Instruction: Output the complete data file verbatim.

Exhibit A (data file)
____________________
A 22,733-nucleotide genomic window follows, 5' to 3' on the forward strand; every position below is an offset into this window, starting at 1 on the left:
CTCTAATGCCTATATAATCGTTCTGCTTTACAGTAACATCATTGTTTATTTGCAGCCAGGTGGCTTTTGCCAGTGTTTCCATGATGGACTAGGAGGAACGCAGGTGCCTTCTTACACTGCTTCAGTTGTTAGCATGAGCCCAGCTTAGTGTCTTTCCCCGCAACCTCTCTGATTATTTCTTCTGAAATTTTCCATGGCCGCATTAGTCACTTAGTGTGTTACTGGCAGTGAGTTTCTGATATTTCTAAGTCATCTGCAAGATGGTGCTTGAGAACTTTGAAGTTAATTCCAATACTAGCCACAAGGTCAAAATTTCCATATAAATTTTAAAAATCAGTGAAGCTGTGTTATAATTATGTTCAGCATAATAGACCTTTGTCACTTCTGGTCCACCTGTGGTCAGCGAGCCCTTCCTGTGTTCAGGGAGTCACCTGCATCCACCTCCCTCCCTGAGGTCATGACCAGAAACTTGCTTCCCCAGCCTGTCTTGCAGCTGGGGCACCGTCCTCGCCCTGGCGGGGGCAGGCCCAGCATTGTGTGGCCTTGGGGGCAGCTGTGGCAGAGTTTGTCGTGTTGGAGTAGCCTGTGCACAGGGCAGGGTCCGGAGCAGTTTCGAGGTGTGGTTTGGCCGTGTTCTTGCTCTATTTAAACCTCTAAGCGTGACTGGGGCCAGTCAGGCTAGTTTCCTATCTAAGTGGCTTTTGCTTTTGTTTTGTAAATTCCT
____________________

A 22,733-nucleotide genomic window follows, 5' to 3' on the forward strand; every position below is an offset into this window, starting at 1 on the left:
CTCTAATGCCTATATAATCGTTCTGCTTTACAGTAACATCATTGTTTATTTGCAGCCAGGTGGCTTTTGCCAGTGTTTCCATGATGGACTAGGAGGAACGCAGGTGCCTTCTTACACTGCTTCAGTTGTTAGCATGAGCCCAGCTTAGTGTCTTTCCCCGCAACCTCTCTGATTATTTCTTCTGAAATTTTCCATGGCCGCATTAGTCACTTAGTGTGTTACTGGCAGTGAGTTTCTGATATTTCTAAGTCATCTGCAAGATGGTGCTTGAGAACTTTGAAGTTAATTCCAATACTAGCCACAAGGTCAAAATTTCCATATAAATTTTAAAAATCAGTGAAGCTGTGTTATAATTATGTTCAGCATAATAGACCTTTGTCACTTCTGGTCCACCTGTGGTCAGCGAGCCCTTCCTGTGTTCAGGGAGTCACCTGCATCCACCTCCCTCCCTGAGGTCATGACCAGAAACTTGCTTCCCCAGCCTGTCTTGCAGCTGGGGCACCGTCCTCGCCCTGGCGGGGGCAGGCCCAGCATTGTGTGGCCTTGGGGGCAGCTGTGGCAGAGTTTGTCGTGTTGGAGTAGCCTGTGCACAGGGCAGGGTCCGGAGCAGTTTCGAGGTGTGGTTTGGCCGTGTTCTTGCTCTATTTAAACCTCTAAGCGTGACTGGGGCCAGTCAGGCTAGTTTCCTATCTAAGTGGCTTTTGCTTTTGTTTTGTAAATTCCT